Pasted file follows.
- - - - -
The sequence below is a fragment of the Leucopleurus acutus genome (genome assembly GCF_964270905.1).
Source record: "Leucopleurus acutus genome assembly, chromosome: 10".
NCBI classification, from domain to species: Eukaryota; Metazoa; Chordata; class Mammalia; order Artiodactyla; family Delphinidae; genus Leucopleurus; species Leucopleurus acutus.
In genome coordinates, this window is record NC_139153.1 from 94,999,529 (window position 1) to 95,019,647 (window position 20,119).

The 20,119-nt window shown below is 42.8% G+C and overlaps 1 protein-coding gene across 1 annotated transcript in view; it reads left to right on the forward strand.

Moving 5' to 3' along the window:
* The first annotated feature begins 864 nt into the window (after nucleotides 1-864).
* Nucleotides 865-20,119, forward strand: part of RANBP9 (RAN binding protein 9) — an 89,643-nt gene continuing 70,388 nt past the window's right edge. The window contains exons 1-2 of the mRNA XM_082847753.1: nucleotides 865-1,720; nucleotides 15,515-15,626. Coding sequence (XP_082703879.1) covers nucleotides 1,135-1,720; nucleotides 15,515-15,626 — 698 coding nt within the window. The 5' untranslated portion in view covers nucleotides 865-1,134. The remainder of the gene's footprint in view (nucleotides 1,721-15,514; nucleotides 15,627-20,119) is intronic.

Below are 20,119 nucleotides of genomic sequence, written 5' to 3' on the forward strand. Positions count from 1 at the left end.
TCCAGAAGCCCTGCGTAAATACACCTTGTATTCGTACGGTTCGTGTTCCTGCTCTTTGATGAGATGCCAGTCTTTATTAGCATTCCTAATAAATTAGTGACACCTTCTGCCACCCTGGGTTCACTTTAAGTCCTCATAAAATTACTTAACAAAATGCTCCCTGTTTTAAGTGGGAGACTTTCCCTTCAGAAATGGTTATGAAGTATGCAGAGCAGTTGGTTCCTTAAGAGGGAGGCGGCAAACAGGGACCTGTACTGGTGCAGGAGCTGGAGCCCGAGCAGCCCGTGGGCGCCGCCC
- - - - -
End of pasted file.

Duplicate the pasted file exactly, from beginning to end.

The sequence below is a fragment of the Leucopleurus acutus genome (genome assembly GCF_964270905.1).
Source record: "Leucopleurus acutus genome assembly, chromosome: 10".
NCBI classification, from domain to species: Eukaryota; Metazoa; Chordata; class Mammalia; order Artiodactyla; family Delphinidae; genus Leucopleurus; species Leucopleurus acutus.
In genome coordinates, this window is record NC_139153.1 from 94,999,529 (window position 1) to 95,019,647 (window position 20,119).

The 20,119-nt window shown below is 42.8% G+C and overlaps 1 protein-coding gene across 1 annotated transcript in view; it reads left to right on the forward strand.

Moving 5' to 3' along the window:
* The first annotated feature begins 864 nt into the window (after nucleotides 1-864).
* Nucleotides 865-20,119, forward strand: part of RANBP9 (RAN binding protein 9) — an 89,643-nt gene continuing 70,388 nt past the window's right edge. The window contains exons 1-2 of the mRNA XM_082847753.1: nucleotides 865-1,720; nucleotides 15,515-15,626. Coding sequence (XP_082703879.1) covers nucleotides 1,135-1,720; nucleotides 15,515-15,626 — 698 coding nt within the window. The 5' untranslated portion in view covers nucleotides 865-1,134. The remainder of the gene's footprint in view (nucleotides 1,721-15,514; nucleotides 15,627-20,119) is intronic.

Below are 20,119 nucleotides of genomic sequence, written 5' to 3' on the forward strand. Positions count from 1 at the left end.
TCCAGAAGCCCTGCGTAAATACACCTTGTATTCGTACGGTTCGTGTTCCTGCTCTTTGATGAGATGCCAGTCTTTATTAGCATTCCTAATAAATTAGTGACACCTTCTGCCACCCTGGGTTCACTTTAAGTCCTCATAAAATTACTTAACAAAATGCTCCCTGTTTTAAGTGGGAGACTTTCCCTTCAGAAATGGTTATGAAGTATGCAGAGCAGTTGGTTCCTTAAGAGGGAGGCGGCAAACAGGGACCTGTACTGGTGCAGGAGCTGGAGCCCGAGCAGCCCGTGGGCGCCGCCC